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How far will Najib’s reforms go?

Posted in Uncategorized by malaysiasms on April 23, 2009
The Malaysian Insider
By Lee Wei Lian

KUALA LUMPUR, April 23 — The partial opening up of Malaysia’s services sector to unrestricted foreign investment has been well received by market analysts and political leaders but they remain concerned with the pace of reforms.

The liberalisation is ultimately a move foisted upon the country because of its commitments to international trade agreements, and analysts say the government will have to spell out how far it intends to go with reforms.

An overriding question that remains is whether yesterday’s announcement heralds further changes, particularly in the opening up of more sectors or even dropping the Bumiputera policy altogether.

The lifting of equity restrictions in selected services sub-sectors will impact the Bumiputera business community but is expected to be felt mostly among bigger players.

On the other side of the nation’s lingering ethnic divide however, the non-Bumiputera business community, while generally welcoming the announcement, will also be questioning whether the government will also lift the equity restrictions placed on companies that tender for government projects.

Prime Minister Datuk Seri Najib Razak announced yesterday the lifting of equity restrictions on 27 services sub-sectors in order to attract investments and technology, create higher value employment opportunities and enhance the level of competitiveness of the sector.

James Chin, a political analyst with Monash University Malaysia, says the liberalisation is a good step, but that there are still a lot of restrictions.

“The question of who can bid for government tenders is a bigger deal,” he told The Malaysian Insider.

The DAP’s Tony Pua concurs, saying that while he welcomes “the selective liberalisation”, it was important to note that the demand side is still controlled.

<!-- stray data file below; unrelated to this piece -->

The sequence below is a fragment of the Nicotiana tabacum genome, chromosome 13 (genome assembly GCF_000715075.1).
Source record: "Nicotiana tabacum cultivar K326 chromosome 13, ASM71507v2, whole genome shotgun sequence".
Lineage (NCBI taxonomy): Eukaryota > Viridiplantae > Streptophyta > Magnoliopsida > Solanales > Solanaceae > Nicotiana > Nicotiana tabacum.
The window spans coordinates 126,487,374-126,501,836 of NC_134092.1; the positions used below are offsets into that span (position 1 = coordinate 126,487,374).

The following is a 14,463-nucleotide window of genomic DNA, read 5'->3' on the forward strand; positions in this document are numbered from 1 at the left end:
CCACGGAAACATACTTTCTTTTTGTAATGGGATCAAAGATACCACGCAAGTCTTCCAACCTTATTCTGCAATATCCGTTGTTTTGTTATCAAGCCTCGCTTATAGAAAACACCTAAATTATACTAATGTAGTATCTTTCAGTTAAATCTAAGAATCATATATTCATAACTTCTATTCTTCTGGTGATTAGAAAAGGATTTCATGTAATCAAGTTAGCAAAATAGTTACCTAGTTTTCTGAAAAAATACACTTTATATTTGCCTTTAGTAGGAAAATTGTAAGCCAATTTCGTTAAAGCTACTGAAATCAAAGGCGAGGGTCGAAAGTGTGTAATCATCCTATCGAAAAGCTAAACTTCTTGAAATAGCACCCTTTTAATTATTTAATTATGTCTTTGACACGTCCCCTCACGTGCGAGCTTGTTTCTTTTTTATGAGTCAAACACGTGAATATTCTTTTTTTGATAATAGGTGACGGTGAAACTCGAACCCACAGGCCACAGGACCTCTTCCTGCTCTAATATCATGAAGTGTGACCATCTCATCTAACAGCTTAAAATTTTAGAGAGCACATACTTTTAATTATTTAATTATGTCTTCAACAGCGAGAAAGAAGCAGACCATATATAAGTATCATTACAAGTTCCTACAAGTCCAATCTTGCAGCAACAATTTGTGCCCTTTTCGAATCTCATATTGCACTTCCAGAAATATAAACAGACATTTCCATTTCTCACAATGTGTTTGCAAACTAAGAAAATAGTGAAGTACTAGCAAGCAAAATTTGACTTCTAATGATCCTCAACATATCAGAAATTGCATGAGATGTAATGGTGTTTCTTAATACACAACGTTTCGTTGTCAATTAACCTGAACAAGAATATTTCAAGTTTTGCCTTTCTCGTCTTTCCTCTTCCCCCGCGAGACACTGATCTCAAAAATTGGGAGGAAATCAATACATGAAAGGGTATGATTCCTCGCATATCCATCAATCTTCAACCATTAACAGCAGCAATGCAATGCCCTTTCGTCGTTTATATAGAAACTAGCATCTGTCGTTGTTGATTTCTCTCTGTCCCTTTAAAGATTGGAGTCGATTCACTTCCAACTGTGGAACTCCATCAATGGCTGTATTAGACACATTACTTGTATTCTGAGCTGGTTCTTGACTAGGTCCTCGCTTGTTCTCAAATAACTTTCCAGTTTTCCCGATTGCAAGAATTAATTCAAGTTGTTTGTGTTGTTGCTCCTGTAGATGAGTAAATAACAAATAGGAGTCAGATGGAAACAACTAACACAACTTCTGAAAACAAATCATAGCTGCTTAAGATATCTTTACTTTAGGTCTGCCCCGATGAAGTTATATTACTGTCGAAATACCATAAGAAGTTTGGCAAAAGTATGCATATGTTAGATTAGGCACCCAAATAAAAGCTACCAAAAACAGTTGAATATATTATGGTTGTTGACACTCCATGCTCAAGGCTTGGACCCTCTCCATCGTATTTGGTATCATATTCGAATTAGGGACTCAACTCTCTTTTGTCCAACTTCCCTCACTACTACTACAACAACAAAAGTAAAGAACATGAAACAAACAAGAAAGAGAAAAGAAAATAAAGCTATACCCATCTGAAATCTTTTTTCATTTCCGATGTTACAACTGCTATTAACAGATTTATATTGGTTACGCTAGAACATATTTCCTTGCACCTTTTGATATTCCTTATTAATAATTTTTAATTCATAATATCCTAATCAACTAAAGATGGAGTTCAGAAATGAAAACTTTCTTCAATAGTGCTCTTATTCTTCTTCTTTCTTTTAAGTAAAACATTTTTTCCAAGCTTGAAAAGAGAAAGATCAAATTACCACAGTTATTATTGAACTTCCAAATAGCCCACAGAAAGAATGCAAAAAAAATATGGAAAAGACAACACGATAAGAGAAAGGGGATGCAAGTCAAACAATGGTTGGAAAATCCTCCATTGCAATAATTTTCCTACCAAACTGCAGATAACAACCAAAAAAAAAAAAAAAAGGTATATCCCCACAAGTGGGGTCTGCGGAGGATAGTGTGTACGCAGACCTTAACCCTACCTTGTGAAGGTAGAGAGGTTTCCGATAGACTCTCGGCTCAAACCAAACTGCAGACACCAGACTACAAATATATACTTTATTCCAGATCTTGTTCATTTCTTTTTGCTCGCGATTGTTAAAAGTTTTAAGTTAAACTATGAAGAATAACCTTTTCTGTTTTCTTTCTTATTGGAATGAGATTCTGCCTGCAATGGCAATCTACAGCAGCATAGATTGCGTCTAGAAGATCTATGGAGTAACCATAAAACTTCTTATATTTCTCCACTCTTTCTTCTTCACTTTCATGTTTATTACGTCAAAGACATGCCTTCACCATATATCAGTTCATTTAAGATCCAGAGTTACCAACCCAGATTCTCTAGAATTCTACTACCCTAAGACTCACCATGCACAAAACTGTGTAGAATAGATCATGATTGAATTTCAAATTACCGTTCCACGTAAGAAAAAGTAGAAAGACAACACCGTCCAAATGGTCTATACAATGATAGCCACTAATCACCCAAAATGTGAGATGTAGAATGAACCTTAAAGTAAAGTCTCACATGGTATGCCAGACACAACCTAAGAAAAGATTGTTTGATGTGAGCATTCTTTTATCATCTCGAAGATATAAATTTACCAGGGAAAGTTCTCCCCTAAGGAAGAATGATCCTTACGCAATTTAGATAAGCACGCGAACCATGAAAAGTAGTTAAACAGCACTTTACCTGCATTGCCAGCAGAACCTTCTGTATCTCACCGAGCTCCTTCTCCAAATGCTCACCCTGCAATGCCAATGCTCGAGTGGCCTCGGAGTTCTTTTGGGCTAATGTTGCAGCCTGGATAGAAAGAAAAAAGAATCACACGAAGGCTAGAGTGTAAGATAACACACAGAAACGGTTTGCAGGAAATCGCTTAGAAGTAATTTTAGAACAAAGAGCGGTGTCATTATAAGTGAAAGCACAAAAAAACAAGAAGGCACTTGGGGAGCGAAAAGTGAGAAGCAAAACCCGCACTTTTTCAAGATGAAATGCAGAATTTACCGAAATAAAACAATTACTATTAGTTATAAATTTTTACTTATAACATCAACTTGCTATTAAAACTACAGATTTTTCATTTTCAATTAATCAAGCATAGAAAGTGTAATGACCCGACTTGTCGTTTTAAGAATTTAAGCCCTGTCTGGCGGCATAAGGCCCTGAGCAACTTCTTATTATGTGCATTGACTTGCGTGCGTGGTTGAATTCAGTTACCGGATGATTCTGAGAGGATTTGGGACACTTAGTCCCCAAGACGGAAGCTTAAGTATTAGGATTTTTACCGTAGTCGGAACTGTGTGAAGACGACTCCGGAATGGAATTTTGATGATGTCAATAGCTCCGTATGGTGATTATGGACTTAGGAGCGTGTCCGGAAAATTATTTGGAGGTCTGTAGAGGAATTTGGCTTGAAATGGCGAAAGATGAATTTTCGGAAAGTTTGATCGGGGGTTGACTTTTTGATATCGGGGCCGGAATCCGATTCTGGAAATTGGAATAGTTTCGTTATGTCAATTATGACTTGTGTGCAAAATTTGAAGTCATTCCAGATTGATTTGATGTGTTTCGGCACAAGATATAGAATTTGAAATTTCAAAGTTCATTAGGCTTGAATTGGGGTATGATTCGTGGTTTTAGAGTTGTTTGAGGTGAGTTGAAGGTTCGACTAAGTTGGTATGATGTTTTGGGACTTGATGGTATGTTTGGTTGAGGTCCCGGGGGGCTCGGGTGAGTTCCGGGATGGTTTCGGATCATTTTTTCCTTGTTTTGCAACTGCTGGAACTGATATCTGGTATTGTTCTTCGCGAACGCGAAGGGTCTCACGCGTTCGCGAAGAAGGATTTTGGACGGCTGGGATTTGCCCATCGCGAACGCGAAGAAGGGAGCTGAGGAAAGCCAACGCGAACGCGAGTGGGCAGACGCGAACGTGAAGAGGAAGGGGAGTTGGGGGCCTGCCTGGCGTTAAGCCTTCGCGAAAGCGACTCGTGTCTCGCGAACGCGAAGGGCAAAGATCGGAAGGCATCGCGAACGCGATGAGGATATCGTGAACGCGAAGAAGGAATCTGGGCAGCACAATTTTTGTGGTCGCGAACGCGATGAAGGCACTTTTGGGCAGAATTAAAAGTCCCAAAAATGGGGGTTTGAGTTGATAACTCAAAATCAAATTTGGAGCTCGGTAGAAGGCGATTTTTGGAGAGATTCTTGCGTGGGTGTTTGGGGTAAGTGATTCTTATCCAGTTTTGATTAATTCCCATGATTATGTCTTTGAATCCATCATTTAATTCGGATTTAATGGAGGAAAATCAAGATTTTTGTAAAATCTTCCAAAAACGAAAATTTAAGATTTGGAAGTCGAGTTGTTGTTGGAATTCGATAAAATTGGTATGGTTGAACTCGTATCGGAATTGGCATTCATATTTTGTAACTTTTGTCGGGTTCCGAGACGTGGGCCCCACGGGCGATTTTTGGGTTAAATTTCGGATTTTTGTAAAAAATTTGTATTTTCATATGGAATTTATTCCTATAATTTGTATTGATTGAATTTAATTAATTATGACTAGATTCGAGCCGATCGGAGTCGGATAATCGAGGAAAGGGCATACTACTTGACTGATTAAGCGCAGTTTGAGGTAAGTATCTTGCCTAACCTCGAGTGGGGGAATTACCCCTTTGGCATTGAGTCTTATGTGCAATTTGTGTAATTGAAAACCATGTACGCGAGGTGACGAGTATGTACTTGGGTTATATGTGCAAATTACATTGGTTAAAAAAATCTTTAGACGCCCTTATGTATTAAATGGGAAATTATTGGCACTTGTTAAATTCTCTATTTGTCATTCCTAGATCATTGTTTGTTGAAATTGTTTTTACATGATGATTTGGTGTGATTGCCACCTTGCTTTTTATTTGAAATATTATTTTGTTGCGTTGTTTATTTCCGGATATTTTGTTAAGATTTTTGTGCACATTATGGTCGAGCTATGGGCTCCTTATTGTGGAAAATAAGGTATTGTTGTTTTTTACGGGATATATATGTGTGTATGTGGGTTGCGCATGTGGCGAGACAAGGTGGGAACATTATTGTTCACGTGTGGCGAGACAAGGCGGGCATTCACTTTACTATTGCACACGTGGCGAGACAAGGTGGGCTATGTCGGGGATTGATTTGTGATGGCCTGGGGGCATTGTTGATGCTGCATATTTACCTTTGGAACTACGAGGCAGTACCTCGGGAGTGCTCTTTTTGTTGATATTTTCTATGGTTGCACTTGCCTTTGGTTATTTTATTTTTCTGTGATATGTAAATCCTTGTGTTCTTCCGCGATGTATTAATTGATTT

“So you can set up a company, but will the government buy from you?” asks Pua.

Ibrahim Suffian, chief of opinion research firm Merdeka Centre, believes the net effect of capital inflows will benefit everyone and help win back support from non-Malays who want the New Economic Policy, the race-based affirmative action policy, to be reformed.

The independent pollster does not expect a major backlash from the wider Bumiputera business community as he thinks it will impact more the medium and larger Bumiputera companies.

“Najib has to explain how the liberalisation will benefit Malaysian businesses and the economy as supposed to just narrow communal interests,” says Ibrahim.

He pointed out that when Britain wanted to liberalise its financial services sector about a decade ago, there was a “hue and cry”.

As a result, however, London has today positioned itself as a global financial capital.

Professor Datuk Shamsul Amri Baharuddin, the director of Universiti Kebangsaan Malaysia’s Institute of Ethnic Studies, believes, however, that some outcry must be expected, saying that there will be cynics from either the more right-wing Malay groups or from the opposition who will be dissatisfied with the government.

He also sees the liberalisation as Najib’s effort to keep the announcements of reforms coming as he is under pressure to win back popular support before the next general election.

He thinks that the services sector was chosen for liberalisation as, according to the statement to the media, it employs 57 per cent of Malaysians.

He also sees liberalisation as inevitable with globalisation. “It doesn’t mean we lose, but it is something necessary if Malaysian companies want to go into to business,” he says.

Chris Eng, head of research at OSK Research, says the liberalisation “should be good if it can be truly implemented.”

He has picked the healthcare and logistics sub-sectors as the ones which could see greater foreign investments but says that progress is likely to be slow initially.

Eng adds that he expects similar resistance to the announcement as to that of the dissolution of the Entrepreneur and Cooperative Development Ministry after Najib reshuffled the Cabinet earlier this month.

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